By Joy Birnbach Dunstan
Personal power is the cornerstone of creating a positive and fulfilling life. Without it, we are victims at the mercy of everyone and everything else; life happens to us because power is perceived to be “out there.”
There are as many approaches to conquering victimhood as there are victims. One of my favorites comes from the wisdom of Don Miguel Ruiz in his book The Four Agreements. These agreements, as he calls them, stem from the teachings of the Toltecs, a powerful empire that lived in the ancient city of pyramids outside Mexico City known as the place where “Man Becomes God.”
Ruiz teaches that as children we learn how to behave in society: what is good or bad, what to believe or not to believe, what is beautiful or ugly, what is right or wrong. As kids, we don’t choose these beliefs; we learn them from our parents, teachers, religious leaders, friends, and the media. We become programmed to carry them with us into adulthood. These beliefs are deeply ingrained agreements about how to live. Ruiz calls this acceptance of hand-me-down beliefs “the domestication of humans.”
Wanting praise and approval, we value ourselves by our ability to live up to these agreements. Fear powerfully reinforces them: fear of rejection, fear of not being good enough, smart enough, pretty enough, and so on.
If we instead follow Ruiz’s Four Agreements based on love and acceptance, we maximize our energy thus restoring our personal power and transforming our lives. I consider these the four basic rules of life.
• Don’t take anything personally. Each of us lives in our own personal dream, and what we think, say, and do come from the agreements we maintain in our own minds; they reflect only our self. By the same token, others’ opinions and moods have nothing to do with us; they stem from their own agreements and situation. There is nothing to take personally. When we believe that whatever is said or happens is about us, we feel hurt and take offense from things that are not about us at all. A huge amount of freedom is gained when we take nothing personally.
• Don’t make assumptions. We make assumptions when we think we know what others mean, or when we think they know what we mean. The problem with all those assumptions is that we believe them as the truth. Assumptions set us up for misunderstandings and create big dramas for no reason at all. Have the courage to clarify what someone means rather than assume you know. Clear communication is the foundation of all positive relationships.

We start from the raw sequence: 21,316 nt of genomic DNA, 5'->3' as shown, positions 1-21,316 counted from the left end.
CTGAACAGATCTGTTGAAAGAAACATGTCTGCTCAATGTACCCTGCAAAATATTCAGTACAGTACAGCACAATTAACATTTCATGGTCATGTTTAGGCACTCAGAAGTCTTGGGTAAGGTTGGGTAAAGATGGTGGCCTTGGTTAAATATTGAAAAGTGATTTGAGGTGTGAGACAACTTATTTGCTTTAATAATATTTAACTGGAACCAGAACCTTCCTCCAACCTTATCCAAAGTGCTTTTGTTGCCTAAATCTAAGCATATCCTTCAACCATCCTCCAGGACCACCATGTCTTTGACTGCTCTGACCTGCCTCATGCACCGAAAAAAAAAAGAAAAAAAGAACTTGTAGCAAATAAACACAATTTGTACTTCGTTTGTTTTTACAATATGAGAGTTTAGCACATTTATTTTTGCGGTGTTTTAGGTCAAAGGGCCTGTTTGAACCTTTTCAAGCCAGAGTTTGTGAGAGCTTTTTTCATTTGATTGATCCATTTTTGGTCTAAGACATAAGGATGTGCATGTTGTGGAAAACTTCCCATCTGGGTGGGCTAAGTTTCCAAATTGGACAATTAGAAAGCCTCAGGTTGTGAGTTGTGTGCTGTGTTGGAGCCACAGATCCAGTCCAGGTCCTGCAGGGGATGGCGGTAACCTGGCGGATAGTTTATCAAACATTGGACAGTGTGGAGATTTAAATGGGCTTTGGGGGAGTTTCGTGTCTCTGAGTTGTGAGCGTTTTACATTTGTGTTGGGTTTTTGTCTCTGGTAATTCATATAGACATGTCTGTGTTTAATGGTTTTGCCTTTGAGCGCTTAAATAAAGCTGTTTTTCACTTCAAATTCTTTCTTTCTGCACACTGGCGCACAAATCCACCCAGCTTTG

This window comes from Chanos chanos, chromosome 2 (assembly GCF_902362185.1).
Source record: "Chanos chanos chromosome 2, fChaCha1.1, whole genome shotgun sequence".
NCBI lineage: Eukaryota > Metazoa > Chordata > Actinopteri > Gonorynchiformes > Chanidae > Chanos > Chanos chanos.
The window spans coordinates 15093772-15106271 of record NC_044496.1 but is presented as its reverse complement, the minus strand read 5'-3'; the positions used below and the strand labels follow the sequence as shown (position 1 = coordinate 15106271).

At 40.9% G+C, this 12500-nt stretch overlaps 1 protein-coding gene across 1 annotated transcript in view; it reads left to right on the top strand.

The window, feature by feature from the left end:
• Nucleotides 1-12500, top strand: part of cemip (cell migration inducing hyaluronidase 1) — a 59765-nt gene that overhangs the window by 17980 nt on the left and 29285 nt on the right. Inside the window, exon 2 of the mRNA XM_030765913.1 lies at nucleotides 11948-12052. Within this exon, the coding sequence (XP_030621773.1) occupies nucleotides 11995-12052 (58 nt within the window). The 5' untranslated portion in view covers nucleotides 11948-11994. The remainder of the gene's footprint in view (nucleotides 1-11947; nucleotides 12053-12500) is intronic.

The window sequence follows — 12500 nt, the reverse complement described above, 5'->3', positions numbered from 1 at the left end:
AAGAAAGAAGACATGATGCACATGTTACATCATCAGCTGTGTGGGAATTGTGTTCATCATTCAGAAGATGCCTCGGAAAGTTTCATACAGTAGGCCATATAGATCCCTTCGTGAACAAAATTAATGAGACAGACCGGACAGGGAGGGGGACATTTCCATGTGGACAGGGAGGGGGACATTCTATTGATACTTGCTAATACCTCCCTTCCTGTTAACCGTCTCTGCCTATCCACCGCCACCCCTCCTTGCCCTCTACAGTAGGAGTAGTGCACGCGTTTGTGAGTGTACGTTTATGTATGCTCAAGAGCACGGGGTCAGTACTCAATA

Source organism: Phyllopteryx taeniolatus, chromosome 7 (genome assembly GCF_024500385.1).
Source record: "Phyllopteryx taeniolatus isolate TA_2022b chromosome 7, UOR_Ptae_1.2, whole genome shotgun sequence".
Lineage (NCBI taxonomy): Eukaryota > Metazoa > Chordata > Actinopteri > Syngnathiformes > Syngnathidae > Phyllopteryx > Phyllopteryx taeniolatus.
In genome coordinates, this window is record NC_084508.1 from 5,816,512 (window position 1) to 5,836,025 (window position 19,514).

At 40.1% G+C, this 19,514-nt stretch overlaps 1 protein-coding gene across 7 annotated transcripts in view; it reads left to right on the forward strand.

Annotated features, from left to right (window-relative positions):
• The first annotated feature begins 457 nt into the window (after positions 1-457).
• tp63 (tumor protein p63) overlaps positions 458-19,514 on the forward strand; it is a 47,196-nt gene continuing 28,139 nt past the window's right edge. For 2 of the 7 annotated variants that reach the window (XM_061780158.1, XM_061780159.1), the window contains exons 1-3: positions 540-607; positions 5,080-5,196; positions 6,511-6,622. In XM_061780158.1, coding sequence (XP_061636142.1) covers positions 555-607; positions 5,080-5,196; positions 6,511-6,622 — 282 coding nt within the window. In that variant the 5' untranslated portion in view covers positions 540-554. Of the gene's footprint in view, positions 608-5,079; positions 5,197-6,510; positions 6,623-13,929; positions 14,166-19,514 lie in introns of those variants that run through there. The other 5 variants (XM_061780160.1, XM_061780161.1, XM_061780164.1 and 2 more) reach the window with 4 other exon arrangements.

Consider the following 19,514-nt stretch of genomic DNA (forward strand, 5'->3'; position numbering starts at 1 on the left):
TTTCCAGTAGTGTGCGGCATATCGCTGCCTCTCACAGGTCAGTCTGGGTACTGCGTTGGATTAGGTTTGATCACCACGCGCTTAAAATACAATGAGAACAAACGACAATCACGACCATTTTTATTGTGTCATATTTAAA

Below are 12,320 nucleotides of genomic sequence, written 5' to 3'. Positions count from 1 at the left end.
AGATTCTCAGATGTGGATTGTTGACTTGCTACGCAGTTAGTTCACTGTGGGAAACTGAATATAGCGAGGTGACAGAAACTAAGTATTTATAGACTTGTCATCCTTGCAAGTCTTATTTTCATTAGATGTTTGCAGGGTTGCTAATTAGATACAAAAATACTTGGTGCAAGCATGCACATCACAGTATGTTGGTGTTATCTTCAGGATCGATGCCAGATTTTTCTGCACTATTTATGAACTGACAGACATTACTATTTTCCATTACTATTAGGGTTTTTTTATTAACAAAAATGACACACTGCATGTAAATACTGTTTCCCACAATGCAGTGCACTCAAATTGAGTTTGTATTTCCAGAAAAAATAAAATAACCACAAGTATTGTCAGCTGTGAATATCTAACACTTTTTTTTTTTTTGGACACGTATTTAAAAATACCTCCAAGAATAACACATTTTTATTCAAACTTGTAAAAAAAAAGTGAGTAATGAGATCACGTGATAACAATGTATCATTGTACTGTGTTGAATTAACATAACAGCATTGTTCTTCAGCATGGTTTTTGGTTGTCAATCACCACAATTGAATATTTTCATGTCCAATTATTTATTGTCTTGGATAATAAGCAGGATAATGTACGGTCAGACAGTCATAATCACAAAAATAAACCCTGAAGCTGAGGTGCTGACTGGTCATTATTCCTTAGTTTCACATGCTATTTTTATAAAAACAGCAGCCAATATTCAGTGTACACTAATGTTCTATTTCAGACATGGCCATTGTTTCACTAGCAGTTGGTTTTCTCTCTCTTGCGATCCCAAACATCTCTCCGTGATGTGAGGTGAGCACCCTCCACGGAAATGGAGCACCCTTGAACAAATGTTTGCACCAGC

• Be impeccable with your word. This agreement reminds us to have integrity in all we say: say what you mean, and mean what you say. Our words are our most powerful and magical tools. Never use their power against yourself or others. Through the power of words we can clear up communication problems, heal relationships, and create enough personal power to break our old limiting agreements. Depending on the seeds we sow, we grow feelings of hate and rejection or love and acceptance.
• Always do your best. When we do our best, we avoid self-condemnation and blame. Our best is constantly changing. It varies with the knowledge, expertise, and other resources we have at the time. Some days our best is better than others. What’s important is simply to do the best we can and forgive ourself when it is not perfect. When you hear the Inner Judge chastise you against an old self-limiting agreement, you can say to yourself, “I did my best” and move on with no regrets.
What sort of agreements do you live by? Recognize those old agreements based on self-limiting ideas and replace them with the Four Agreements to enhance your personal power and gain true freedom of the spirit.
Editor’s Note: Joy is a practicing psychotherapist in Riberas. She can be contacted at firstname.lastname@example.org or 765-4988